aNewDomain — As the first mass market car, Henry Ford’s 1908 Model T was competition-free for years after its release.
The same was true for Tesla’s Model S. But its new $35,000 Model 3 won’t be so lucky. Like Ford’s Model A, it’ll have competition from all sides. Virtually every auto manufacturer is introducing an electric or hybrid vehicle, from the low-cost Chevrolet Bolt to Volvo’s 2019 models, all of which will be either hybrids or fully electric.
Tesla chief Elon Musk has said he intends stay ahead of the pack with radically improved manufacturing and Level 5 autonomy over the next two years. Whether he succeeds is anyone’s guess, but for sure his Model 3 delivery marks inflection points in those areas.
It also calls to mind Ford’s Model A and Model T releases. I zoomed in for a closer look.
The Model T Ford
The first mass-market car was the Model T Ford, which began production in 1908.
Because they were mass produced on an assembly line, which reduced cost and increased production rate significantly, Ford was able to produce them en masse and sell them at a relatively low price.
Ford sold 10,666 Model Ts in 1909. The runabout (roadster) sold for $825 and the four-seat touring car was $850.
As I said, it was a first-mover that faced almost no competition at first. But that wasn’t the case two decades later, in 1927. Ford had refined its Model T design and added sedan and coupe models, but sales were falling and competitors were offering new features.
Enter the Ford Model A.
Exhibit two: The Ford Model A
The Model A began production October 20, 1927, and went on sale December 2. (They called it the “1928” Model A).
The Model A offered more models than the Model T and a choice of colors. The mechanical design improved in many ways over the Model T and the driver controls were similar to those of today. If you know how to drive a stick-shift car today, you would be at home in a Model A, but would have to be taught how to drive a Model T.
The Model A was a mass-produced car in the modern sense of the word.
Ford had plants in the United States, as well as in Argentina, Canada, Denmark, France, Germany, Japan and the United Kingdom.
Ford pioneered the assembly line in a vertically integrated factory. Tesla also hopes to transform the manufacturing process with its Gigafactory.
Tesla Model 3 and The Gigafactory
When complete, Gigafactory 1 will be six million square feet, making it the biggest building in the world by footprint and second only in volume to the Boeing factory in Washington state.
It will produce batteries for homes, vehicles and power companies as well as the Model 3 powertrain — the motor and gearbox assembly.
Final assembly of Model 3s will be done in a separate automotive plant, but they expect subsequent Gigafactories to incorporate the entire auto assembly.
Tesla views a factory as a machine for making machines and they have approached its design as one would approach the design of a multilayer chip.
They hope to be able to improve the factory “clock speed” and “density” over time, leading to a 30 percent cost savings compared to other battery factories.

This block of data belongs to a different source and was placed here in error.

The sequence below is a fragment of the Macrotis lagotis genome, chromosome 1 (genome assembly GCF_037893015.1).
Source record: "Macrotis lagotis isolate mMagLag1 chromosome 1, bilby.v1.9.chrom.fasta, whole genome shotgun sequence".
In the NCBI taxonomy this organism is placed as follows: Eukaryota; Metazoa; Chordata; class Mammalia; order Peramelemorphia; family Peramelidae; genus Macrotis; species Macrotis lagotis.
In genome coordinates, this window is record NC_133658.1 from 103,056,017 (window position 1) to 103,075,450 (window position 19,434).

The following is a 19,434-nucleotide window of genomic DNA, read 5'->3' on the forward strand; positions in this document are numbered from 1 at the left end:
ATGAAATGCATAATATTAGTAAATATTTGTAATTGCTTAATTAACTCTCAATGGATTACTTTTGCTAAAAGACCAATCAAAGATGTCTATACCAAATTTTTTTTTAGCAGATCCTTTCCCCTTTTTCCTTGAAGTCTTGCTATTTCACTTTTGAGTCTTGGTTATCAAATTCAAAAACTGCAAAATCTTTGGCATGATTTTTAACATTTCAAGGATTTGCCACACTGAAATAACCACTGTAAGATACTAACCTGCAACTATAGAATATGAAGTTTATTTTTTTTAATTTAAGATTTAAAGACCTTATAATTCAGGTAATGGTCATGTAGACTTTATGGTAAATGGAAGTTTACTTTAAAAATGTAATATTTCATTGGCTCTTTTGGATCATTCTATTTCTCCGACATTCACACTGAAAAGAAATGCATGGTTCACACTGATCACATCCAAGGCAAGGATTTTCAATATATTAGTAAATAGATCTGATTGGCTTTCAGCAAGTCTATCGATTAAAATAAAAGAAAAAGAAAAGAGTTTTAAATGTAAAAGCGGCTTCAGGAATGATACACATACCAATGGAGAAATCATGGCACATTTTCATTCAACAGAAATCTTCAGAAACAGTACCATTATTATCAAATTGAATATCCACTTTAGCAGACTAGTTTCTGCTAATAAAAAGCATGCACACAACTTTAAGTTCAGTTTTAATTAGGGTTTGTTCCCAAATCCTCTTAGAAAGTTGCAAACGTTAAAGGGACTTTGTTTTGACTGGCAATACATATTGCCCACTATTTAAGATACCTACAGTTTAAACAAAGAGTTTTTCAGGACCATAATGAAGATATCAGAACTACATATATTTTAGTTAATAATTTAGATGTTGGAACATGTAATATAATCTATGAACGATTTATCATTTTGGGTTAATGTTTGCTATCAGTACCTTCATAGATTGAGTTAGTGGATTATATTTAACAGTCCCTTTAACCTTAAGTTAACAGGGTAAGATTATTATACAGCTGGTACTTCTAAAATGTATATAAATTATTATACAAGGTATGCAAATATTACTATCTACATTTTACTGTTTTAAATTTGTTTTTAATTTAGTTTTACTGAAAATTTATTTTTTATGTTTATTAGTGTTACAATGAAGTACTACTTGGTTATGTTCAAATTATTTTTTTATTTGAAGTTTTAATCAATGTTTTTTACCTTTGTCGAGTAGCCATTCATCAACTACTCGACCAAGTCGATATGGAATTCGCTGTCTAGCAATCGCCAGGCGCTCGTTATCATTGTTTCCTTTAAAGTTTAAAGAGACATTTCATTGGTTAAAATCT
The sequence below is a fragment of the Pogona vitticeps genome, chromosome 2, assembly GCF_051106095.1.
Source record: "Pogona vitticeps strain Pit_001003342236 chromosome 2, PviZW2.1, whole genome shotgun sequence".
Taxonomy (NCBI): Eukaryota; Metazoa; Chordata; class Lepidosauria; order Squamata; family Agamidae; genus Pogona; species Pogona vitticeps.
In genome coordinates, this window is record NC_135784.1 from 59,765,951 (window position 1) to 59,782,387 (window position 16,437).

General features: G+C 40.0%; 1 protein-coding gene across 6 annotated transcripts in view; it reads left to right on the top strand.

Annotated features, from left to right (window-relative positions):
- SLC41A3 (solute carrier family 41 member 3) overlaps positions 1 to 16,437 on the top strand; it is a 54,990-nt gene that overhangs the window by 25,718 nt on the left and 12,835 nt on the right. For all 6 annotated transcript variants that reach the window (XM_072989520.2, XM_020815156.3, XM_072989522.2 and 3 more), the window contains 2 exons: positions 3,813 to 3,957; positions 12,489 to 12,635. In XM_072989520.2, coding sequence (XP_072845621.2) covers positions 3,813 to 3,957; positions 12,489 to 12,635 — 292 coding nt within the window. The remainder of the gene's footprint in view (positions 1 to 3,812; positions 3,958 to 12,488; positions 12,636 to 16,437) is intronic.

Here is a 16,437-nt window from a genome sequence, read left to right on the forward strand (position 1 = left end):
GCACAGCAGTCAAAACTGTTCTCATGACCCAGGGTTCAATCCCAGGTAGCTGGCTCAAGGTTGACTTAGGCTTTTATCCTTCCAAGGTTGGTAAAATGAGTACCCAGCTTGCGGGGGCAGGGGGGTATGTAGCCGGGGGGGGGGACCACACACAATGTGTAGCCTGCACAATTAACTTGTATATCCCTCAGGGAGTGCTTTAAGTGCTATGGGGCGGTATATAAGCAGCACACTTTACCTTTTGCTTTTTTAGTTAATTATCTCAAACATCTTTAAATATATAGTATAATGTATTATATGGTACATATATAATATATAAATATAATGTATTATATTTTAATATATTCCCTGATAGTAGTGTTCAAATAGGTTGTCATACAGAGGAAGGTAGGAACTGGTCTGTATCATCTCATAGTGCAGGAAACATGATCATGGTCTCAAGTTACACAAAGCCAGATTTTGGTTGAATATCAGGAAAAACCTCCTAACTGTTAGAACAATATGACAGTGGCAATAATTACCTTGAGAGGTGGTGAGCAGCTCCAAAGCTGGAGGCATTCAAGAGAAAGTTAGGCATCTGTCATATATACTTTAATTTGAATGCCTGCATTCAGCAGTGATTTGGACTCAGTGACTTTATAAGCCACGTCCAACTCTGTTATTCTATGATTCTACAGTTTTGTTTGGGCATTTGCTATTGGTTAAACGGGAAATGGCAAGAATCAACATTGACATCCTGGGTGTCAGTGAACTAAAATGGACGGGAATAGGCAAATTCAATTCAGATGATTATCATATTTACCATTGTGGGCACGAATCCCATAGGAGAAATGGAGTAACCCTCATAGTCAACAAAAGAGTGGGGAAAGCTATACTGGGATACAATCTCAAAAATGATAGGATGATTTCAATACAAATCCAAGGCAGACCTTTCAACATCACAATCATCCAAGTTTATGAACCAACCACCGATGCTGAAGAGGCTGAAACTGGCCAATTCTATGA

Tesla’s manufacturing strategy was outlined in this presentation at the introduction of Gigafactory 1, below.
Gigafactory 1 output will ramp up as it is built out and, by 2020, they expect its output to exceed 2013 global battery production. They plan to announce three or four more Gigafactories this year, one of which will probably be in China.
Tesla’s intellectual property policy is also pretty innovative.
On June 12, 2014 it released their 249 patents, saying they would not sue anyone for using their technology in “good faith.”
As shown here, it down the plaques on its “wall of patents,” replacing them with an image and the slogan “OEMS, all our patent are belong to you.”
Elon Musk sees other car and battery manufacturers as collaborators in the effort to rapidly achieve conversion to sustainable energy.
Many auto manufacturers are working toward self-driving cars, but Tesla seems to be leading the pack.
Musk says the Model 3 will come with sensor hardware that will enable them to achieve level 5 automation, as defined by the Society of Automotive Engineers (SAE). According to that definition, it’s “the full-time performance by an automated driving system of all aspects of the dynamic driving task under all roadway and environmental conditions that can be managed by a human driver.” (Follow this link or check this graphic for the definition of SAE’s autonomy levels).
Those sensors will enable an autonomous cross-country drive this year, says Musk, adding that “by November or December of this year, we should be able to go all the way from a parking lot in California to a parking lot in New York, no controls touched at any point during the entire journey.”
But that demonstration drive pales in ambition compared to his prediction that, barring regulatory constraints, they will release a software update that brings the Model 3 up to Level 5 autonomy in “about two years.”
Other manufacturers are less optimistic. Why, they wonder, might Tesla have a lead over the others?
The artificial neural net technology employed in autonomous vehicles depends upon software design, fast hardware, and access to relevant data. Musk has made several investments in artificial neural net companies, including Go champion DeepMind, and he says his aim is not a financial return but keeping abreast of developments in the field.
That would keep him at least even with possible automotive competitors in hardware and software design, and he has a definite data-collection lead. Tesla vehicles have been online and collecting data for several years. From their inception, Teslas were conceived of as “platforms” for downloadable control software as well as data-collection input devices.
Elon Musk outlined the planned roadmap for the Model 3 in the following interview:
For aNewDomain, I’m Larry Press.